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Goodbye 100 Watt Light Bulbs

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While it is widely believed that new federal regulations will ban the sale of the standard 100-watt bulb and other traditional incandescent lights, the truth is a little more complicated. New lighting efficiency regulations, which take effect starting in 2012, do not ban incandescents or any other type of bulb. They do require, however, that common light bulbs use about 25% less energy (measured in watts) for the amount of light produced (measured in lumens).

Currently available 100-watt incandescent bulbs produce about 1,600 lumens. Under the new regulations, bulbs with this level of brightness must have a maximum wattage rating of 72. Most incandescent products currently on the market do not meet these requirements and will no longer be manufactured or imported for sale in the United States after January 1st, 2012.

Source: http://www.energy.gov/
Energy-efficient lights

Energy-Saving Replacement Options

What does this mean for your household? While homeowners are not required to upgrade to products that meet the new regulations, the standard 100-watt bulbs will soon disappear from store shelves following the January 1st deadline. Fortunately, a variety of energy-saving alternative technologies are available that still provide the light quality that homeowners have come to expect.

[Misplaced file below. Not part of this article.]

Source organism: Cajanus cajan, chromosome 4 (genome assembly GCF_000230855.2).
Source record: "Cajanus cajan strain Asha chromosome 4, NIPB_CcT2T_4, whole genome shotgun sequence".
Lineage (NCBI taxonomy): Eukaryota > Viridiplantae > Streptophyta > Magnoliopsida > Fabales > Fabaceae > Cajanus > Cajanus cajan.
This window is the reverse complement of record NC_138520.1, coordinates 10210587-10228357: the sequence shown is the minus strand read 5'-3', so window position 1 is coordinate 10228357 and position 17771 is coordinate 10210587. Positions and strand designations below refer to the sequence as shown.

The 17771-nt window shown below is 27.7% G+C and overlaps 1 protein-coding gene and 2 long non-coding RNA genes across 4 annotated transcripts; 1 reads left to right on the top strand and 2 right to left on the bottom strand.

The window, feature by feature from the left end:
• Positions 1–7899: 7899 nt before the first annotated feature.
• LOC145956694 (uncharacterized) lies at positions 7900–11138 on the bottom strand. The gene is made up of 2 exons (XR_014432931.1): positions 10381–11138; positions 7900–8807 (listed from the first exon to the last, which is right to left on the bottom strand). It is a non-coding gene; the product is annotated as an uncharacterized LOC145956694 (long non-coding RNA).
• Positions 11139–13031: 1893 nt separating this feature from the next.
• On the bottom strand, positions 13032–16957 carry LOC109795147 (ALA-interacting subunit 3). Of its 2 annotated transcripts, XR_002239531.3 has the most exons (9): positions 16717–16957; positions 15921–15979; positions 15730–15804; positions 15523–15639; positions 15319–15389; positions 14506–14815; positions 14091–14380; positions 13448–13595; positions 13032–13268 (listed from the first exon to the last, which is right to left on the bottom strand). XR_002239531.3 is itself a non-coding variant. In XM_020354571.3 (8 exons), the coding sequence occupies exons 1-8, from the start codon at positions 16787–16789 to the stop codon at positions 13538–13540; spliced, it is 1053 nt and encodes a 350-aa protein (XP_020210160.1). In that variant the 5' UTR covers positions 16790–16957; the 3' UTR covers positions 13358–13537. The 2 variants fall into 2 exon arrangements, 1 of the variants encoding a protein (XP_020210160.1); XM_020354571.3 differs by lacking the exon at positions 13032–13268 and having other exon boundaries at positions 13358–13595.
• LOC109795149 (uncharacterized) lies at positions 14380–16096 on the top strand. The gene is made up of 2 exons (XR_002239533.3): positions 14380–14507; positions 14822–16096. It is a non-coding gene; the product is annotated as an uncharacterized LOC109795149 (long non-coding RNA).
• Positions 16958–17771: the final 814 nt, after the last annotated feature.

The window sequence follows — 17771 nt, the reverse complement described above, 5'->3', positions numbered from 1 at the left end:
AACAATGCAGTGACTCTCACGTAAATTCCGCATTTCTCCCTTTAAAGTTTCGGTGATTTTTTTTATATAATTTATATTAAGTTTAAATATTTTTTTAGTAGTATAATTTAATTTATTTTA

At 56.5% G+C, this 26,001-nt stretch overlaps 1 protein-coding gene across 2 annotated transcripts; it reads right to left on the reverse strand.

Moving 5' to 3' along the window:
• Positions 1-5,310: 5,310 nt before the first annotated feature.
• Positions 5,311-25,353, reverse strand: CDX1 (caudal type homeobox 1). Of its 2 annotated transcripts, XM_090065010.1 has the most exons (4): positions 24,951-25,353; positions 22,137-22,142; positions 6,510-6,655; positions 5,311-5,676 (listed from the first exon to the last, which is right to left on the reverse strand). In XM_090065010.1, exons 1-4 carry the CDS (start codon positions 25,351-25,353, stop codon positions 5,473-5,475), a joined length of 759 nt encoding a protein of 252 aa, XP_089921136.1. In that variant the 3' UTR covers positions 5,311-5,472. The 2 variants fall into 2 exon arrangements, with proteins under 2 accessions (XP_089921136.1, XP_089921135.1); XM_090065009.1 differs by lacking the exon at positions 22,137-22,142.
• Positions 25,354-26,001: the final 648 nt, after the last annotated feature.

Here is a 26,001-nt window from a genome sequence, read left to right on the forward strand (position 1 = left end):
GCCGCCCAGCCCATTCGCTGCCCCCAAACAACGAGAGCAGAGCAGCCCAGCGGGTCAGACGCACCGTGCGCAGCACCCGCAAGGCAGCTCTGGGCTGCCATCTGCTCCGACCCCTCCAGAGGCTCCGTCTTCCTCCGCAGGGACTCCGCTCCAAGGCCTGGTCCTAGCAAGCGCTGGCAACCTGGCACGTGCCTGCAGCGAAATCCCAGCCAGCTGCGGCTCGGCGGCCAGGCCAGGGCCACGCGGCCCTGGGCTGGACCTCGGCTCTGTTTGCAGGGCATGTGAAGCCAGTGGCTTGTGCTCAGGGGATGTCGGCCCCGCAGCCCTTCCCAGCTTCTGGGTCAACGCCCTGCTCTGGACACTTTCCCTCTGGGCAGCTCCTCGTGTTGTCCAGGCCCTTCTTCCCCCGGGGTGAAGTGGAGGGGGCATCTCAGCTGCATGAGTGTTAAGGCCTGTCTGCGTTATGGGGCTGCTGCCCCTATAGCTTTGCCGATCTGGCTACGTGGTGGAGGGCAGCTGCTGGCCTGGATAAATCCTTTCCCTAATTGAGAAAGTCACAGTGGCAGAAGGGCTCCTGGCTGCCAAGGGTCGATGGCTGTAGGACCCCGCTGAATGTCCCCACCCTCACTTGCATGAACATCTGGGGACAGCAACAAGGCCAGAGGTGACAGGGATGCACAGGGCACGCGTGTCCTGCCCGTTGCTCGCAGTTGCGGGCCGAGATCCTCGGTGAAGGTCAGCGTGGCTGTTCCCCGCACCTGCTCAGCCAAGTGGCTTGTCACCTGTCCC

Halogen Incandescents. Halogen incandescents have a capsule inside that holds gas around a filament to increase bulb efficiency. These lights are 25% more efficient than traditional incandescent bulbs and last up to three times longer. They are available in a wide range of shapes and colors, and can be used with dimmers.

Compact-Fluorescent Lamps (CFLs). An ENERGY STAR qualified CFL is 75% more efficient and lasts up to 10 times longer than a comparable incandescent bulb. CFLs are available in cool white or warm yellow tones and some are encased in a cover to diffuse the light and provide an appearance similar to traditional bulbs. Dimmable CFL bulbs are also available. CFLs do contain a small amount of mercury and should be properly recycled at the end of their life. For more information, see Compact Fluorescent Light Bulbs from the U.S. Environmental Protection Agency.

Light-Emitting Diodes (LEDs). LEDs are made from a coated semiconductor material that produces light when exposed to an electric current. They are one of the most energy-efficient and rapidly developing technologies in today's market. An ENERGY STAR qualified LED bulb is 75% to 80% more efficient than an incandescent bulb and lasts up to 25 times longer. Although the technology is still evolving, LEDs are commonly used in recessed fixtures and small track lights. While LEDs are more expensive to purchase, their low energy use and durability can save money over the life of the bulb.

The new regulations apply only to conventional 100-watt bulbs; three-way and other specialty lighting products are not affected. New efficiency standards for 75-watt incandescent bulbs will take effect starting on January 1st, 2013, while those covering 60- and 40-watt bulbs will begin on January 1st, 2014.